A pot of £60 million to boost production in under-served genres of Public Service Broadcasting on TV and Radio sounds like good news but the DCMS consultation document gives cause for concern to the Nations and Regions.
Many mainstream stories feature religion as an element in the mix. It might be the conjunction of religion and violence; the clash of ethnicity, faith and culture or controversy around the relation of secular ideology and faith-based values. Who takes responsibility for ensuring that journalism students and professional journalists are well-equipped to interpret the powerful impetus of religion at home and abroad – and not only religion but belief in a wider sense?
The answer, in Wales, has been almost no one.
But that is changing, and Wales is at the forefront. In Cardiff on November 8th a day-long workshop was held which it is hoped will have a positive effect on the training of professional journalists and on university curricula.
This post appeared first on the IWA’s clickonwales site 5.11.16
When religion makes the news how well equipped are journalists to understand it? The notion of a dedicated religious correspondent fell out of favour as Britain became more secular but religion as a force in current affairs has never been so prominent. There is a religion-and belief-sized gap in the training that would-be journalists and practising professionals are receiving. NUJ Training Wales, the training arm of the National Union of Journalists has taken a bold initiative towards filling it.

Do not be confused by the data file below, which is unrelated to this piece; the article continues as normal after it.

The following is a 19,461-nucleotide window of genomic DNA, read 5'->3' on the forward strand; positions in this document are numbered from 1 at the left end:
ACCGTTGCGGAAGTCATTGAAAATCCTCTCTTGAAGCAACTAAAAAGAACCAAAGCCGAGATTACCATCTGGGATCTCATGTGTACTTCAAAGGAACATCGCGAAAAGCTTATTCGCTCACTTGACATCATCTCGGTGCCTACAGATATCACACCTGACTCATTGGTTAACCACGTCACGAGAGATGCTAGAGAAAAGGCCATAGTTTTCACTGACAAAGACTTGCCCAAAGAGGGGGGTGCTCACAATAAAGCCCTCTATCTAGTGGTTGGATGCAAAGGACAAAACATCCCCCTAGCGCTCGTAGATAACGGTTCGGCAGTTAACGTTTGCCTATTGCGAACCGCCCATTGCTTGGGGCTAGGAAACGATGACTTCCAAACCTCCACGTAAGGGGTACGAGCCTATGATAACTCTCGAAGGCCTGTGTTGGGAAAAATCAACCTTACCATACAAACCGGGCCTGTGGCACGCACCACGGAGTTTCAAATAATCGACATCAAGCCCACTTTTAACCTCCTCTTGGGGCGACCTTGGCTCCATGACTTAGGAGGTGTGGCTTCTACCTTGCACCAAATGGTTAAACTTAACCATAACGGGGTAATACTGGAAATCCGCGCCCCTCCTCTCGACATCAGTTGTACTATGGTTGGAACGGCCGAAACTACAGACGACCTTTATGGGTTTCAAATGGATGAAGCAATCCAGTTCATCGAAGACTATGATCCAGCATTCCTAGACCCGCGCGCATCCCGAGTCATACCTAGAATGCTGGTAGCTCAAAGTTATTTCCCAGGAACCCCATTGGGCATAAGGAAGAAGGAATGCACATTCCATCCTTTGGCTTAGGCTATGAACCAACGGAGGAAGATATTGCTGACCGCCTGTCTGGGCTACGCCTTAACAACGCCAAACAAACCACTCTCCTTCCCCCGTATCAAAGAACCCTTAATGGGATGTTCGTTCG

A one-day workshop will be held in Cardiff on November 8th
Faith in the News an episode of BBC Radio Wales’s All Things Considered examined the ability of journalists to grasp and interpret religious motivation in world affairs. The programme, led by Sarah Rowland Jones, was prompted by the workshop I am organizing for NUJ Training Wales.
The workshop is a response to the lack of training for journalists in this area.
With me on the programme was Dr Michael Munnik of Cardiff University’s Centre for the Study of Islam in the UK. He has just launched the first undergraduate module in any Welsh university to tackle the subject of religious literacy and the media. This is delivered via the School of History, Archaeology and Religion. To date, no School of Journalism in any of Wales’s 8 universities originates any teaching on this topic.
Abdul-Azim Ahmed of the Muslim Council of Wales and Ruth Gledhill, former Times Religious Affairs correspondent also debated the place of religion among the many factors that influence social and political events.
#ReportingBelief16 is the hashtag for the workshop because not only religion but other kinds of beliefs and ideologies have an influence on the choices people make.
Religion is an element in many high profile stories today but how well are journalists supported in their efforts to understand and interpret its role? I have organised with NUJ Training Wales the first event in Wales to address this urgent skills issue.
WHEN RELIGION MAKES THE NEWS: Workshop & Networking Event, Cardiff
A workshop for all journalists living or working in Wales: 8th November 2016
I was a guest on ‘All Things Considered’, going out on BBC Radio Wales on Sunday 13th March at 9am here. The topic was Fear. Also in the discussion were Dr Richard Hain, a specialist in Paediatric Palliative Care; Shereen Williams, Director of the Henna Foundation and the Jesuit, Fr Roger Donovan, Director of St Beuno’s Ignatian Spirituality Centre.Continue reading Fear and Faith – Radio Wales→